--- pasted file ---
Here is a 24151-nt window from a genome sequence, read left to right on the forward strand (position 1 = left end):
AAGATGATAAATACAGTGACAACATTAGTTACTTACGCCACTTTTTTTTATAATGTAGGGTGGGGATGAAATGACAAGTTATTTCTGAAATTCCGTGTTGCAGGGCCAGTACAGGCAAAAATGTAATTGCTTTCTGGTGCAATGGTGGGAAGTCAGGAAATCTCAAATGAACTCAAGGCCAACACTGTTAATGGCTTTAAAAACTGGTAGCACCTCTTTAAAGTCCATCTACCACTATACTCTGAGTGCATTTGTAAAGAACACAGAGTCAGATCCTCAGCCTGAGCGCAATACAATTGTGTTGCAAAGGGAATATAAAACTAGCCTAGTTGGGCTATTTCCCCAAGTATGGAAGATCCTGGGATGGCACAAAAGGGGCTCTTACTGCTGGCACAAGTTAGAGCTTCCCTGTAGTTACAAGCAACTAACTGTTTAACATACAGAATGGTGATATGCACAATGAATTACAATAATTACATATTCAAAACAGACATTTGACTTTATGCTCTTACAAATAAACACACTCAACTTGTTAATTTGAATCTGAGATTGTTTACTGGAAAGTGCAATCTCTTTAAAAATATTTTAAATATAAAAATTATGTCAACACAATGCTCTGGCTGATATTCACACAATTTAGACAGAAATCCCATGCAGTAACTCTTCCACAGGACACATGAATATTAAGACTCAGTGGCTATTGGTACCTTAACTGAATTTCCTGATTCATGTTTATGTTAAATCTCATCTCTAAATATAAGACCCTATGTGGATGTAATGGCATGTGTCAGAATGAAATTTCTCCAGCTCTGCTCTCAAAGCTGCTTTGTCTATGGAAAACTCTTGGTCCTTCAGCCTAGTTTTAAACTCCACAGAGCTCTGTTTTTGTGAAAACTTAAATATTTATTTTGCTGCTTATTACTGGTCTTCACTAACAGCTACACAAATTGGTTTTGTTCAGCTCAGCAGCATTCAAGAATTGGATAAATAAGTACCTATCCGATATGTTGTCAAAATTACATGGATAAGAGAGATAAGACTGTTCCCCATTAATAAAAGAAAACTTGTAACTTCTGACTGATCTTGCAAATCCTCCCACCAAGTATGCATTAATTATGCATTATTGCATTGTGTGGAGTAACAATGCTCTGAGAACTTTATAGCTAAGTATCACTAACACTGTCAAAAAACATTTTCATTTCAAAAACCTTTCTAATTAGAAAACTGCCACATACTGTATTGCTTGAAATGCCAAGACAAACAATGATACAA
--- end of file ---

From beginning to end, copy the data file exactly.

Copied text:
Here is a 24151-nt window from a genome sequence, read left to right on the forward strand (position 1 = left end):
AAGATGATAAATACAGTGACAACATTAGTTACTTACGCCACTTTTTTTTATAATGTAGGGTGGGGATGAAATGACAAGTTATTTCTGAAATTCCGTGTTGCAGGGCCAGTACAGGCAAAAATGTAATTGCTTTCTGGTGCAATGGTGGGAAGTCAGGAAATCTCAAATGAACTCAAGGCCAACACTGTTAATGGCTTTAAAAACTGGTAGCACCTCTTTAAAGTCCATCTACCACTATACTCTGAGTGCATTTGTAAAGAACACAGAGTCAGATCCTCAGCCTGAGCGCAATACAATTGTGTTGCAAAGGGAATATAAAACTAGCCTAGTTGGGCTATTTCCCCAAGTATGGAAGATCCTGGGATGGCACAAAAGGGGCTCTTACTGCTGGCACAAGTTAGAGCTTCCCTGTAGTTACAAGCAACTAACTGTTTAACATACAGAATGGTGATATGCACAATGAATTACAATAATTACATATTCAAAACAGACATTTGACTTTATGCTCTTACAAATAAACACACTCAACTTGTTAATTTGAATCTGAGATTGTTTACTGGAAAGTGCAATCTCTTTAAAAATATTTTAAATATAAAAATTATGTCAACACAATGCTCTGGCTGATATTCACACAATTTAGACAGAAATCCCATGCAGTAACTCTTCCACAGGACACATGAATATTAAGACTCAGTGGCTATTGGTACCTTAACTGAATTTCCTGATTCATGTTTATGTTAAATCTCATCTCTAAATATAAGACCCTATGTGGATGTAATGGCATGTGTCAGAATGAAATTTCTCCAGCTCTGCTCTCAAAGCTGCTTTGTCTATGGAAAACTCTTGGTCCTTCAGCCTAGTTTTAAACTCCACAGAGCTCTGTTTTTGTGAAAACTTAAATATTTATTTTGCTGCTTATTACTGGTCTTCACTAACAGCTACACAAATTGGTTTTGTTCAGCTCAGCAGCATTCAAGAATTGGATAAATAAGTACCTATCCGATATGTTGTCAAAATTACATGGATAAGAGAGATAAGACTGTTCCCCATTAATAAAAGAAAACTTGTAACTTCTGACTGATCTTGCAAATCCTCCCACCAAGTATGCATTAATTATGCATTATTGCATTGTGTGGAGTAACAATGCTCTGAGAACTTTATAGCTAAGTATCACTAACACTGTCAAAAAACATTTTCATTTCAAAAACCTTTCTAATTAGAAAACTGCCACATACTGTATTGCTTGAAATGCCAAGACAAACAATGATACAA